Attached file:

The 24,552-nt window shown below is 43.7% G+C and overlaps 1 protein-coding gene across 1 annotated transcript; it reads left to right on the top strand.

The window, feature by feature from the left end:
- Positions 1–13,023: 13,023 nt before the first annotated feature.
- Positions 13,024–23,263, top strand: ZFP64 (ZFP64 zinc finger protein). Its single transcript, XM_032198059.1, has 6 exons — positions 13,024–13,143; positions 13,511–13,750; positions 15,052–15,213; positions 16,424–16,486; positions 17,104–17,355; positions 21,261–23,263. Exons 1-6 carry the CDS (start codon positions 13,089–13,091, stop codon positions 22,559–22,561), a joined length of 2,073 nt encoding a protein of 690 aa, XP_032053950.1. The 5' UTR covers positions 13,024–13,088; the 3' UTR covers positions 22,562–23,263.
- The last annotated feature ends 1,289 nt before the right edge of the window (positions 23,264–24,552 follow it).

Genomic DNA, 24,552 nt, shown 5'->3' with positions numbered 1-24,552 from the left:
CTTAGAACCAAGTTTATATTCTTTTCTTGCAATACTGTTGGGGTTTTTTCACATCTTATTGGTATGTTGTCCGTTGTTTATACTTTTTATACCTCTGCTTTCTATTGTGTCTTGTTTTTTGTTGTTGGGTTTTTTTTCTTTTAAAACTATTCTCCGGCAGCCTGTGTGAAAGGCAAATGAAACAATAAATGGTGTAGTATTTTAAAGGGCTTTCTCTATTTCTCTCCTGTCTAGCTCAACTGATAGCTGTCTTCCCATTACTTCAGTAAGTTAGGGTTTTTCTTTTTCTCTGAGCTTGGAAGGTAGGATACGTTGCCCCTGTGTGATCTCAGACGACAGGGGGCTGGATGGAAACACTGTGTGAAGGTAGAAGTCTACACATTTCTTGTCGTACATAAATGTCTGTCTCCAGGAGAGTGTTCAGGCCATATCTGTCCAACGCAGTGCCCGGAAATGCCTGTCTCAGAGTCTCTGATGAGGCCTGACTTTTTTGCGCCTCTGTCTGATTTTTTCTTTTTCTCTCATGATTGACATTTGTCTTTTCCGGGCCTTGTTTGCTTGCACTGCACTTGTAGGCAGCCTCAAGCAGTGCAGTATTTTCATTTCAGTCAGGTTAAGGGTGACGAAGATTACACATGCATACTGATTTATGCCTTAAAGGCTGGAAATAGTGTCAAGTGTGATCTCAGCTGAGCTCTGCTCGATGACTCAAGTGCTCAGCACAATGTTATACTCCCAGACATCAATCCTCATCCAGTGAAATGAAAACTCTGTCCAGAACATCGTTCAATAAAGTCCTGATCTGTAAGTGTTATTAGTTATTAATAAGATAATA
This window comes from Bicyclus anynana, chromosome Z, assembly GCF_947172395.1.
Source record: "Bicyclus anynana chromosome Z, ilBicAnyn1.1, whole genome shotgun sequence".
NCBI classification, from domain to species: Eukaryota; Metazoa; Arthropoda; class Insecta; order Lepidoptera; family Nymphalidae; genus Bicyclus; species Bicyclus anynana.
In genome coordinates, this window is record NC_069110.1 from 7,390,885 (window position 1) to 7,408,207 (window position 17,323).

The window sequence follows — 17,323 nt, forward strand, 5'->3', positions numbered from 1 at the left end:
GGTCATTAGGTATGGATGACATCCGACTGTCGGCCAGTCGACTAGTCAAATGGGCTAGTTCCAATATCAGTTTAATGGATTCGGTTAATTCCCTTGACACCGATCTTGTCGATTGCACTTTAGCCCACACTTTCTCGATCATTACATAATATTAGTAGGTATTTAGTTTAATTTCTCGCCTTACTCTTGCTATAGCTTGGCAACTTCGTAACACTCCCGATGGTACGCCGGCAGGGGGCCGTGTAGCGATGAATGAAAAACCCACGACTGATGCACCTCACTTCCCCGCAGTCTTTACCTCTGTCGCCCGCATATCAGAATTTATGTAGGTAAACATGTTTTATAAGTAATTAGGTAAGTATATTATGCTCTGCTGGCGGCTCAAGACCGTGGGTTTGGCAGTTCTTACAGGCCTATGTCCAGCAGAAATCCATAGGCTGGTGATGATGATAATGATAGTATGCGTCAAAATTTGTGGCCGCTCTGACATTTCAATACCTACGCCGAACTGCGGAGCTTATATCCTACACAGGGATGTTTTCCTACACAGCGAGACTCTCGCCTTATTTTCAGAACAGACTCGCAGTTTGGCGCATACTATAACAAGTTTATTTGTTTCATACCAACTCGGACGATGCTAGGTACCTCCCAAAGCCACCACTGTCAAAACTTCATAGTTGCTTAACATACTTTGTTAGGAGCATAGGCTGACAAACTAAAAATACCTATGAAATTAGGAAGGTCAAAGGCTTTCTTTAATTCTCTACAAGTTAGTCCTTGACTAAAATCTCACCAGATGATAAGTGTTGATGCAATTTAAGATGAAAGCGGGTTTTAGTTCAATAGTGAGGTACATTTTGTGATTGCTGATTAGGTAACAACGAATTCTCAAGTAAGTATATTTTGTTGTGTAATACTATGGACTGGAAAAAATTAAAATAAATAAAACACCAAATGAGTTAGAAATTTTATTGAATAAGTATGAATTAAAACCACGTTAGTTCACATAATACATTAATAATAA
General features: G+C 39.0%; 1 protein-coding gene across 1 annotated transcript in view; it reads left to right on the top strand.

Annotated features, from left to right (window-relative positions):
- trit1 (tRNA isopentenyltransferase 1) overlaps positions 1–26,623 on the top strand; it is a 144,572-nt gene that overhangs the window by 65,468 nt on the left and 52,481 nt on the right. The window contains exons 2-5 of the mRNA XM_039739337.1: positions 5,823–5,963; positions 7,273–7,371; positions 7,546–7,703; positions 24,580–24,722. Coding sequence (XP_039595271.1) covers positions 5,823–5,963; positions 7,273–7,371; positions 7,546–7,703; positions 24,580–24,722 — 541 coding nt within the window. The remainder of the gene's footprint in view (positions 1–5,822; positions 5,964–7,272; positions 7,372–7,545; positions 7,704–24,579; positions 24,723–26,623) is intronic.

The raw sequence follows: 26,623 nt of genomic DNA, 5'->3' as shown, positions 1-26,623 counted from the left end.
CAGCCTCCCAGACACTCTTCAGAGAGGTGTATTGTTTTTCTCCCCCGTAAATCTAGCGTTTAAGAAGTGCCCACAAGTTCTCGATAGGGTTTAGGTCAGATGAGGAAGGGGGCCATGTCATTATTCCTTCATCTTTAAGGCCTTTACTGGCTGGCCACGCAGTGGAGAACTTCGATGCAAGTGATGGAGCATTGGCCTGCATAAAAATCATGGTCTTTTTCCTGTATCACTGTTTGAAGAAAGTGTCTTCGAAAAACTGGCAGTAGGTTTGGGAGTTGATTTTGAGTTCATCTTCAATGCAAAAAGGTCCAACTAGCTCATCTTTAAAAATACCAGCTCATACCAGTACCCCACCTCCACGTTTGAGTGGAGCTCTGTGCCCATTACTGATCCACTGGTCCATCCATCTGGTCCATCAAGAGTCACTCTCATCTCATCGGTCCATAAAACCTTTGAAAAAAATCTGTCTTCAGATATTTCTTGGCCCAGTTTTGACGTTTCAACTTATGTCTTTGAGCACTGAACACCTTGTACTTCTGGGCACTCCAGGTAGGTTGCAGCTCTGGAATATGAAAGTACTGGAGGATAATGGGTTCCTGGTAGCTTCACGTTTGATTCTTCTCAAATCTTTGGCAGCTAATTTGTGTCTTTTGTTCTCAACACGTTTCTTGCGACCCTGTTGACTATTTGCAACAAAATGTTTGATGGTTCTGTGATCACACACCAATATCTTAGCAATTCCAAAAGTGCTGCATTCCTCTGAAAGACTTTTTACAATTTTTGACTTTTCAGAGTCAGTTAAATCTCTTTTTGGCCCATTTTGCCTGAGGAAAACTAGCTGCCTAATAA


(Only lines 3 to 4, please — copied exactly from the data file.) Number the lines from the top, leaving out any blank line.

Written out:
- Positions 1–13,023: 13,023 nt before the first annotated feature.
- Positions 13,024–23,263, top strand: ZFP64 (ZFP64 zinc finger protein). Its single transcript, XM_032198059.1, has 6 exons — positions 13,024–13,143; positions 13,511–13,750; positions 15,052–15,213; positions 16,424–16,486; positions 17,104–17,355; positions 21,261–23,263. Exons 1-6 carry the CDS (start codon positions 13,089–13,091, stop codon positions 22,559–22,561), a joined length of 2,073 nt encoding a protein of 690 aa, XP_032053950.1. The 5' UTR covers positions 13,024–13,088; the 3' UTR covers positions 22,562–23,263.